Oisín
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Apr 21, 2008, 03:05 PM
 
It's an Australian company and I think they were made in Australia.
Ah, Denmark’s Australian neighbours, the toilet capital of northern Europe.

I’d say, at a wild guesstimate, about 60–70 per cent of toilets here are of that sort.
     
ghporter
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Apr 21, 2008, 03:18 PM
 
Are those compressed air toilets by any chance? They use air to power the small quantity of water down through the bowl and blast anything there into microscopic particles. It's been a long time since I saw anything on those, but they have a lot of promise.

Glenn -----OTR/L, MOT, Tx
     
moonmonkey
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Apr 21, 2008, 07:03 PM
 
Originally Posted by Doofy View Post
Why would I need a trip from the ceramics capital of the Universe to the ceramics capital of Guangdong?

Oh my god, you live in Armitage Shanks?
     
Railroader
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Apr 21, 2008, 07:27 PM
 
Originally Posted by ghporter View Post
Are those compressed air toilets by any chance? They use air to power the small quantity of water down through the bowl and blast anything there into microscopic particles. It's been a long time since I saw anything on those, but they have a lot of promise.
Not sure how they work, but there does seem to be more there than just water pressure. There is no electrical hookup, only one water line.
     
PB2K
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Apr 22, 2008, 05:25 AM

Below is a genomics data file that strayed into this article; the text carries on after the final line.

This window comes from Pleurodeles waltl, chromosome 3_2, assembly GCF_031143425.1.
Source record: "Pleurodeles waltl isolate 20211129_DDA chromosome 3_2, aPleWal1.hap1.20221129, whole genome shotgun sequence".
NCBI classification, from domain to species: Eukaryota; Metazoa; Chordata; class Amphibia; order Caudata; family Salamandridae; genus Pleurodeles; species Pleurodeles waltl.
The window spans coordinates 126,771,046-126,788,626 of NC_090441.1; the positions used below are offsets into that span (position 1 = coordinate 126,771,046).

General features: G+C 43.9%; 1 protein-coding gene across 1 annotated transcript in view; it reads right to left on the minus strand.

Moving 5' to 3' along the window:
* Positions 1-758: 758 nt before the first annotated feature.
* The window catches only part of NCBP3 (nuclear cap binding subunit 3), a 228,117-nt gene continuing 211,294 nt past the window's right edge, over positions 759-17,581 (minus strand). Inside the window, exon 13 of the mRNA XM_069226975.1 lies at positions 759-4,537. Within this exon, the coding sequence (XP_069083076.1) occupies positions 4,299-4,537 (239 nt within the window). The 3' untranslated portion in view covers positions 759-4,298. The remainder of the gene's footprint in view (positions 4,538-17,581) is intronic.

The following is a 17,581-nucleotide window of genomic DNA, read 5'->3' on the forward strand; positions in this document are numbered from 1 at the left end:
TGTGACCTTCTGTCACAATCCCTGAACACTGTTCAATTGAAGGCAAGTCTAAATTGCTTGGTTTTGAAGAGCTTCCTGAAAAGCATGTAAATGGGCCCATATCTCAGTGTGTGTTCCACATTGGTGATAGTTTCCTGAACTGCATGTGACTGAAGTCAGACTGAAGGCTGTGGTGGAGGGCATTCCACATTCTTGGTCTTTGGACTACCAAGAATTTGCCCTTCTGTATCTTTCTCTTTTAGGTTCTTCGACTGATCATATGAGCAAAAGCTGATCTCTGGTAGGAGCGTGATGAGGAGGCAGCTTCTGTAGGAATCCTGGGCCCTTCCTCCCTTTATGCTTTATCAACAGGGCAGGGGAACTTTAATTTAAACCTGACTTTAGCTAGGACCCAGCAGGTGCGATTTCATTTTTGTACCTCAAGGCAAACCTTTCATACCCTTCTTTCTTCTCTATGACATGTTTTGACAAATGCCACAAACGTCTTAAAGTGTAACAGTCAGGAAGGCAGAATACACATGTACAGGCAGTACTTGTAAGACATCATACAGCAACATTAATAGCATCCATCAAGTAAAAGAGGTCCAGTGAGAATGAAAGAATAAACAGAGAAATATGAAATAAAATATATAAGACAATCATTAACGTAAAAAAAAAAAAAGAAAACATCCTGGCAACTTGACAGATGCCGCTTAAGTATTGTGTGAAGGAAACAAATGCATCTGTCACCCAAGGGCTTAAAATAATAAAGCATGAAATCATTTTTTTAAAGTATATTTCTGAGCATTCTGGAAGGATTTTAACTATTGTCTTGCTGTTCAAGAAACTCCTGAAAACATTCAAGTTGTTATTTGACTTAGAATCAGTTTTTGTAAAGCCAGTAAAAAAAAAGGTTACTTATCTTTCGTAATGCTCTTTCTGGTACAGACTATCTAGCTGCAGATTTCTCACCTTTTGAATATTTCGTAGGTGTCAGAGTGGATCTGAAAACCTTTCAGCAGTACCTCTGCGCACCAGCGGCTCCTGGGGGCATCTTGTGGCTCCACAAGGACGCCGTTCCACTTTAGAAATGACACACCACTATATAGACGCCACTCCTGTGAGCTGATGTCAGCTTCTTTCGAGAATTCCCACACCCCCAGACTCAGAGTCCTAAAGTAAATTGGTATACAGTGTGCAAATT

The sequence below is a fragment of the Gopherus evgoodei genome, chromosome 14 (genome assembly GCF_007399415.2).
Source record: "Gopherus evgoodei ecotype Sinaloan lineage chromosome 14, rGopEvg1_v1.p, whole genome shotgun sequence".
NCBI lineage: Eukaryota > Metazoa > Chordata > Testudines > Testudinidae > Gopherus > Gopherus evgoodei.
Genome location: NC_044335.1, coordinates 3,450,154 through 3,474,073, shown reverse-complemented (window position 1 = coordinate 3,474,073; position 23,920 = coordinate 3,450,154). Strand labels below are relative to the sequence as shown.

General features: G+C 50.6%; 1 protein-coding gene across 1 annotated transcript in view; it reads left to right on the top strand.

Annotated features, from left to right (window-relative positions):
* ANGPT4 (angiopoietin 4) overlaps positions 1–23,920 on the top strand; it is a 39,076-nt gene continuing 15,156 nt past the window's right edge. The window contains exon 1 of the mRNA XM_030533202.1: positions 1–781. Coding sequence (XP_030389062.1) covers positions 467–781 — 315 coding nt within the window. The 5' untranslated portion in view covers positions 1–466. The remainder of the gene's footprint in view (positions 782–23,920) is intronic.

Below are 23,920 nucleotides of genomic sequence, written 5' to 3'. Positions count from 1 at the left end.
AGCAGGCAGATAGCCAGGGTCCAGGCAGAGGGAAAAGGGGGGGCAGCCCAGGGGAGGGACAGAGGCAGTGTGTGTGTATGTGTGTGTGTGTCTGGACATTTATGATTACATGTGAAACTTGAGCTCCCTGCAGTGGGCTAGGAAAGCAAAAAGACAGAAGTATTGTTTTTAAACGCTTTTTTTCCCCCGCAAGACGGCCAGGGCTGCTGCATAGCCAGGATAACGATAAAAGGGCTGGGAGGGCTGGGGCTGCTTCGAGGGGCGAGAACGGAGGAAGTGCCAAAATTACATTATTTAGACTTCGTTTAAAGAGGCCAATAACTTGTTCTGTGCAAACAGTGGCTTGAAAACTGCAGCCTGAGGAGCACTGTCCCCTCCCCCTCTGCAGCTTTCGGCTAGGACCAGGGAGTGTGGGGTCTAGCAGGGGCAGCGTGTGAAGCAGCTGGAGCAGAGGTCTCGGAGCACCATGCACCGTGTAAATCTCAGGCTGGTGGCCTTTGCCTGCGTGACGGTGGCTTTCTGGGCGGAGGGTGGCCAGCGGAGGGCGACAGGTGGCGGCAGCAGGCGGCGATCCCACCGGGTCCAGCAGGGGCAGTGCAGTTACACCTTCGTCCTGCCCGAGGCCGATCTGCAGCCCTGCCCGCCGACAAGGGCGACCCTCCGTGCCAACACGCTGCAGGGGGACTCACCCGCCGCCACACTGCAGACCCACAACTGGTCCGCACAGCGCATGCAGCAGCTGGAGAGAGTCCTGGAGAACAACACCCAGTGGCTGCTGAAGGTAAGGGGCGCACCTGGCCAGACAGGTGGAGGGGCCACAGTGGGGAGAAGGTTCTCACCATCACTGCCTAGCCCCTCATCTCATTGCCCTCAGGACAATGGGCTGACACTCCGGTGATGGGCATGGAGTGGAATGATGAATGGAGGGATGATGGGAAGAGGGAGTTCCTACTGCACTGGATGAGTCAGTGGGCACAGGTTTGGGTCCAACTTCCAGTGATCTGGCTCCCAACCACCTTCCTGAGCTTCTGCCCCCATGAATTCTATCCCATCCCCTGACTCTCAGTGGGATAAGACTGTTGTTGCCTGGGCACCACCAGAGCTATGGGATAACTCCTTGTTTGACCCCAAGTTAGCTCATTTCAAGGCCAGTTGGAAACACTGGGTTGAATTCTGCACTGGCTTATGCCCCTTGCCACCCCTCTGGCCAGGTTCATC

I hate the asian squatting toilets, i will rather do an extra scoop around to find a western toilet. and test it before I use it (i mean flush it), it prevents embarrassment later on.
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JoshuaZ
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Apr 22, 2008, 09:14 AM
 
Originally Posted by PB2K View Post
I hate the asian squatting toilets, i will rather do an extra scoop around to find a western toilet. and test it before I use it (i mean flush it), it prevents embarrassment later on.
Totally! Nothing worse than feeling sick (downtown) and having to run around to find a non-squat toilet. Danger! Danger!
     
PB2K
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Apr 22, 2008, 11:54 AM
 
I'm about to head of to an open air party near Slovakia, it will have no toilet facilities. Nothing is worse than getting stuck in the middle of a technoparty area that can grow out (overnight) to the size of a small city and having stomach cramps the following morning (you will need to cross a too large area to find a quiet place) and even if there is a dixie they might top it over with you inside it. so people will use any place with shadow to do their business, so you need to be careful of others too